The town hall had the feeling of a revival meeting led by Sanders, who preached with the same urgency a message he delivered repeatedly on the 2016 presidential campaign trail: the system is rigged against the American people.

But in Detroit he punctured the bleak prophecy with a glimmer of hope.

“What this whole debate is about is what constitutes human rights: the right of freedom of speech, freedom of religion,” Sanders said. “Franklin Delano Roosevelt said we need economic rights, not just political rights. And healthcare is a human right.

“The good news is that more people agree with us.”

As Democrats feel their way out of the wilderness after sustaining one of the most stunning defeats in modern presidential history, the party’s ascendant left, emboldened by Sanders’s successes in 2016 and an energetic grassroots movement, is pressing ahead with an economic agenda that includes proposals for universal healthcare and debt-free college. And they are starting to feel that this may be their moment.

Progressive leaders such as Sanders and Elizabeth Warren, the firebrand from Massachusetts, have helped steer the party toward a platform of economic populism, which they believe is a political roadmap to winning back the House of Representatives – and possibly even the Senate – in next year’s congressional elections, and stopping Donald Trump’s agenda in its tracks.

This week, Sanders and Warren, both of whom have moved to fill the leadership vacuum atop the Democratic party, hit the road to champion their progressive politics. Sanders held three events in Rust Belt states that Trump won in 2016, a trip designed to show that his progressive ideas have appeal in rural America, while Warren, who is running for re-election to the Senate in 2018, crisscrossed Massachusetts to meet with constituents.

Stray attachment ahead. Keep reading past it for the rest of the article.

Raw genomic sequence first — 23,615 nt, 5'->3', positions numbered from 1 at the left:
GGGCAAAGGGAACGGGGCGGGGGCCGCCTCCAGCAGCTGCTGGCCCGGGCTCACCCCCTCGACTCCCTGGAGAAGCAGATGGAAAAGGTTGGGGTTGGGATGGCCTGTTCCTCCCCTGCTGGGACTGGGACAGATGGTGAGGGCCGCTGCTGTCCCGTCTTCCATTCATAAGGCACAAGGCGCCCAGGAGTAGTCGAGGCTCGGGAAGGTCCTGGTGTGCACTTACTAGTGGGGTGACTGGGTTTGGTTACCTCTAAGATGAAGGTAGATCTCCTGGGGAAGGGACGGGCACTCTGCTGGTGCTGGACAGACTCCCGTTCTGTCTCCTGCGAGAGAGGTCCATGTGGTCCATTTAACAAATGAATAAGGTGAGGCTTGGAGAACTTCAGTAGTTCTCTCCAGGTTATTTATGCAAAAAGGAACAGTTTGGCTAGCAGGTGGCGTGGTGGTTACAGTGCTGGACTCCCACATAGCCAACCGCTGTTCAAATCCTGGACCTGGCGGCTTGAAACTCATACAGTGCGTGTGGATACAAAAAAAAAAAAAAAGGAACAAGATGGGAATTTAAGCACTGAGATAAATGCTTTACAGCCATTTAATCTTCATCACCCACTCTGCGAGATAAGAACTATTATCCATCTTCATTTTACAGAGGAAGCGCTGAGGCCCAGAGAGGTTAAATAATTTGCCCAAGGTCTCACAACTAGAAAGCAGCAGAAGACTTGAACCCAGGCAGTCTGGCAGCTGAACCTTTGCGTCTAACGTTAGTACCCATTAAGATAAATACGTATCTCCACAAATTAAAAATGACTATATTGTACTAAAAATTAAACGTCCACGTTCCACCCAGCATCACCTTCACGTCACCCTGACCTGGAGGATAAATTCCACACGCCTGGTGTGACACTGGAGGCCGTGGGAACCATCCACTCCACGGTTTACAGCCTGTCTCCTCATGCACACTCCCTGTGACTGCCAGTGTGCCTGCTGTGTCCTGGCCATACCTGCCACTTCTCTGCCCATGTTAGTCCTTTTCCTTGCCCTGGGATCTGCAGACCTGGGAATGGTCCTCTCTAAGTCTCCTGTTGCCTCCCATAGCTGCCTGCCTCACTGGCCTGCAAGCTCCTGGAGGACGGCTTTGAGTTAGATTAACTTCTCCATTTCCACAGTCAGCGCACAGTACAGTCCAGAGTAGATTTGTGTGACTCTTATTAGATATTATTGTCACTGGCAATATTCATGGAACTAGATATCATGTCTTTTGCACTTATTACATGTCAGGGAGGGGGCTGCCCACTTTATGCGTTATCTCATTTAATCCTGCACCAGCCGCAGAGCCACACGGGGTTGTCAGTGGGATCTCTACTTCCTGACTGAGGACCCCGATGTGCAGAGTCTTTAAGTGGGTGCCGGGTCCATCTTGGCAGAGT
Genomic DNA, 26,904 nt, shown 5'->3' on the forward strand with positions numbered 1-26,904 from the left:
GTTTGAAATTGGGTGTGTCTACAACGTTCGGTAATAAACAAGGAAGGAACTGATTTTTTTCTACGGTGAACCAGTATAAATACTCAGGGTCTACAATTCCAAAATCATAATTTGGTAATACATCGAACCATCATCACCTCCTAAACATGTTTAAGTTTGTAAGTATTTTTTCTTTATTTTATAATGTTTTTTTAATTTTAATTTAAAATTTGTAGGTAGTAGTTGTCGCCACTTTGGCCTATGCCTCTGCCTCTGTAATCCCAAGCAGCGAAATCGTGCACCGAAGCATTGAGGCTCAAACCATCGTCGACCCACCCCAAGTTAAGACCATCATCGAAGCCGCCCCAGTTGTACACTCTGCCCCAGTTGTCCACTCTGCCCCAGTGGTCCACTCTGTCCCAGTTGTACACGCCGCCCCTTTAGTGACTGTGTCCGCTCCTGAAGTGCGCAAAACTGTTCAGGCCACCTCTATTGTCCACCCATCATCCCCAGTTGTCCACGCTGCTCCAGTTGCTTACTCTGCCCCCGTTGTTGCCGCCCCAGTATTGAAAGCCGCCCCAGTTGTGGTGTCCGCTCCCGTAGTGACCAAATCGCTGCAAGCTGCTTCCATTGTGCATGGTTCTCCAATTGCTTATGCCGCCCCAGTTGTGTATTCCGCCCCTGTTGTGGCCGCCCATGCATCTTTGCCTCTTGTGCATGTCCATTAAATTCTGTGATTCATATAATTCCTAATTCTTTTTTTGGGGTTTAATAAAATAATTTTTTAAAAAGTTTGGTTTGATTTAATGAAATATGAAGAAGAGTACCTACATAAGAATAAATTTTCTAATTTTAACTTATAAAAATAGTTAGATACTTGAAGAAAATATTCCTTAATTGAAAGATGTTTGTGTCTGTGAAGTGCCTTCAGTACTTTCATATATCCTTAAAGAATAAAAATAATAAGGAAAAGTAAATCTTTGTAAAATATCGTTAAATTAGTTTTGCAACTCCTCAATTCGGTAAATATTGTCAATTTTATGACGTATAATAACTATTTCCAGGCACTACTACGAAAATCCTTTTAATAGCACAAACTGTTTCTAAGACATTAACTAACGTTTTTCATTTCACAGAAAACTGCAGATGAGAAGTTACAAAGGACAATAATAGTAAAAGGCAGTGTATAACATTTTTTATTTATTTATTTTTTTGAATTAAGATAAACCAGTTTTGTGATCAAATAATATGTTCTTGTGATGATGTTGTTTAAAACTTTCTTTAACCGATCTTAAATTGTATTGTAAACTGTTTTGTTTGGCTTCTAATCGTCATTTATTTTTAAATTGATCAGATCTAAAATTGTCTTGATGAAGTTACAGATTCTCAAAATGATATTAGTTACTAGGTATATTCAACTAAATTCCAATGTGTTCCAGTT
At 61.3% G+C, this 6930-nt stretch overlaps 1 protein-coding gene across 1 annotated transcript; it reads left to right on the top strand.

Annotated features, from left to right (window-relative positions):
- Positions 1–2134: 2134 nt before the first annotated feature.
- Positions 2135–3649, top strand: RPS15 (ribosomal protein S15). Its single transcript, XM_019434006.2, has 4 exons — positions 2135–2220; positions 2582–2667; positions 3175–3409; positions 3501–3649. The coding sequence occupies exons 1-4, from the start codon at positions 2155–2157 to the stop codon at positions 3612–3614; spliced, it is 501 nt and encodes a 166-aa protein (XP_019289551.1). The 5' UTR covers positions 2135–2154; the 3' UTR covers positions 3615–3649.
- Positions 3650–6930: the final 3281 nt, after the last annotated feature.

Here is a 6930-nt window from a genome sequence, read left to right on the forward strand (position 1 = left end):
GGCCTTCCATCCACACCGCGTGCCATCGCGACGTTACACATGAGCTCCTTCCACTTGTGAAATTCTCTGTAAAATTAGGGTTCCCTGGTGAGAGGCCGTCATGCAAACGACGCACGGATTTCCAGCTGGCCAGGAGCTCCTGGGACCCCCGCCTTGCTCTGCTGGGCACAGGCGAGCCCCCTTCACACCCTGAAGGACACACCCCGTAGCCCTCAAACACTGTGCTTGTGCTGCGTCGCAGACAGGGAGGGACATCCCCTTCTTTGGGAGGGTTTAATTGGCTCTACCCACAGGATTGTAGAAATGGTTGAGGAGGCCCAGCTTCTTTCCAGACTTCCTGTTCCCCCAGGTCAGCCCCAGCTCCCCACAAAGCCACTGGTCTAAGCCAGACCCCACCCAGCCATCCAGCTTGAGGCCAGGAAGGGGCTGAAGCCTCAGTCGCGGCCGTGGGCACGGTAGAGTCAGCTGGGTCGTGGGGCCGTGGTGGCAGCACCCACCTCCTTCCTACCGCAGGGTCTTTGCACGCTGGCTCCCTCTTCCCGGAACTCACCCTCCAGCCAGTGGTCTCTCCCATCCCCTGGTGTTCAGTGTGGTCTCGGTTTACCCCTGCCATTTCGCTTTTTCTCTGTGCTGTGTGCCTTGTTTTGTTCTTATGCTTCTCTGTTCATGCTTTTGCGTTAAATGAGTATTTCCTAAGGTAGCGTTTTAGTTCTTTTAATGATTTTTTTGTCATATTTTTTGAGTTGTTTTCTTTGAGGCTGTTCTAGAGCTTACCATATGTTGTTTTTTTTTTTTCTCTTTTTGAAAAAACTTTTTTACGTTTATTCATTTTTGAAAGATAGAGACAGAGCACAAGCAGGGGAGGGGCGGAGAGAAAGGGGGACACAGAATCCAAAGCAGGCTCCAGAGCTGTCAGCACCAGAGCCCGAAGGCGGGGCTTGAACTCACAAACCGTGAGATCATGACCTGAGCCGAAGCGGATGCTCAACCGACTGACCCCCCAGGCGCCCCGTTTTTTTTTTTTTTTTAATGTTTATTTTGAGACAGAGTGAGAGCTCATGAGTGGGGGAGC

At a town hall in Dartmouth, Massachusetts, Warren mocked her own wonkish reputation, stretching out her arms to illustrate a rising GDP chart, the start of her response to a question about how to address growing economic inequality.

“OK, everyone settle in – she’s going to talk forever,” the former Harvard professor joked, before launching into a 10-minute critique of trickle-down economics.

But Warren drew raucous applause when she told the crowd: “We have set up a series of policies in Washington that work for those at the top and leave everyone else behind. And what I say is it’s time to change that.”

With polling indicating that support for a universal healthcare system in the US is growing, a number of progressive activists have declared the issue will be a “litmus test” for Democrats, threatening candidates who don’t support Sanders’s “single-payer” plan with a primary challenge.

Warren rejects that kind of aggressive approach. “I don’t believe in litmus tests for Democrats,” she told reporters after the event. “I’m not voting anybody off the island.”

Yet as the party moves leftward, centrist Democrats are finding their position on the island increasingly precarious.